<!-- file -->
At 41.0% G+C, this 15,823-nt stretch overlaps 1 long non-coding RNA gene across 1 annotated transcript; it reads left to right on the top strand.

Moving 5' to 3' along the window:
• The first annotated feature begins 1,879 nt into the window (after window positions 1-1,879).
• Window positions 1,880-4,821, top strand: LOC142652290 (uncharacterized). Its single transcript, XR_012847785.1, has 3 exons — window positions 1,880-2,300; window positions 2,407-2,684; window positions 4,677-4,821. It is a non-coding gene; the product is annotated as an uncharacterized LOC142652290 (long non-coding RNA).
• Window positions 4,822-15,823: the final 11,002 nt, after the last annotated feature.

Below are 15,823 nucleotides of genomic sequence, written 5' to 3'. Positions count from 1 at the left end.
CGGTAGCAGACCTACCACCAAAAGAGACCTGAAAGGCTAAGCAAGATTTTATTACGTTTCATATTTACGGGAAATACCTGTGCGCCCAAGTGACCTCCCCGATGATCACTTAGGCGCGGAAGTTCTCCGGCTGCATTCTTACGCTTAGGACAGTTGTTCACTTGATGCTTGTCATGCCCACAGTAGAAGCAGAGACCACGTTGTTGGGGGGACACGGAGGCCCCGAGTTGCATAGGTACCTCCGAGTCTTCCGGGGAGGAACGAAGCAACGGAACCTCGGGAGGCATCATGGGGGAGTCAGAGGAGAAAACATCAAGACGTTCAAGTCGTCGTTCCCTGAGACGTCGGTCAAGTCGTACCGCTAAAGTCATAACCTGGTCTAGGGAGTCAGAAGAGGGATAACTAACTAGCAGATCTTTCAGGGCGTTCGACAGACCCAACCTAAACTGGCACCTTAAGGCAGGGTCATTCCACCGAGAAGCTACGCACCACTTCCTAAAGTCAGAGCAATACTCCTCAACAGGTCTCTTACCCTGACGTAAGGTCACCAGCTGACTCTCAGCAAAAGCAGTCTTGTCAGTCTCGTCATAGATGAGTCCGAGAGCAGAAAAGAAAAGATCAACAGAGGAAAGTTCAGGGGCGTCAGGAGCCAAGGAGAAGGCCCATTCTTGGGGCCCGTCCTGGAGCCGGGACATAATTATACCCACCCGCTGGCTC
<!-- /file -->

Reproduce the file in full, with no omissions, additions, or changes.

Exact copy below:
At 41.0% G+C, this 15,823-nt stretch overlaps 1 long non-coding RNA gene across 1 annotated transcript; it reads left to right on the top strand.

Moving 5' to 3' along the window:
• The first annotated feature begins 1,879 nt into the window (after window positions 1-1,879).
• Window positions 1,880-4,821, top strand: LOC142652290 (uncharacterized). Its single transcript, XR_012847785.1, has 3 exons — window positions 1,880-2,300; window positions 2,407-2,684; window positions 4,677-4,821. It is a non-coding gene; the product is annotated as an uncharacterized LOC142652290 (long non-coding RNA).
• Window positions 4,822-15,823: the final 11,002 nt, after the last annotated feature.

Below are 15,823 nucleotides of genomic sequence, written 5' to 3'. Positions count from 1 at the left end.
CGGTAGCAGACCTACCACCAAAAGAGACCTGAAAGGCTAAGCAAGATTTTATTACGTTTCATATTTACGGGAAATACCTGTGCGCCCAAGTGACCTCCCCGATGATCACTTAGGCGCGGAAGTTCTCCGGCTGCATTCTTACGCTTAGGACAGTTGTTCACTTGATGCTTGTCATGCCCACAGTAGAAGCAGAGACCACGTTGTTGGGGGGACACGGAGGCCCCGAGTTGCATAGGTACCTCCGAGTCTTCCGGGGAGGAACGAAGCAACGGAACCTCGGGAGGCATCATGGGGGAGTCAGAGGAGAAAACATCAAGACGTTCAAGTCGTCGTTCCCTGAGACGTCGGTCAAGTCGTACCGCTAAAGTCATAACCTGGTCTAGGGAGTCAGAAGAGGGATAACTAACTAGCAGATCTTTCAGGGCGTTCGACAGACCCAACCTAAACTGGCACCTTAAGGCAGGGTCATTCCACCGAGAAGCTACGCACCACTTCCTAAAGTCAGAGCAATACTCCTCAACAGGTCTCTTACCCTGACGTAAGGTCACCAGCTGACTCTCAGCAAAAGCAGTCTTGTCAGTCTCGTCATAGATGAGTCCGAGAGCAGAAAAGAAAAGATCAACAGAGGAAAGTTCAGGGGCGTCAGGAGCCAAGGAGAAGGCCCATTCTTGGGGCCCGTCCTGGAGCCGGGACATAATTATACCCACCCGCTGGCTC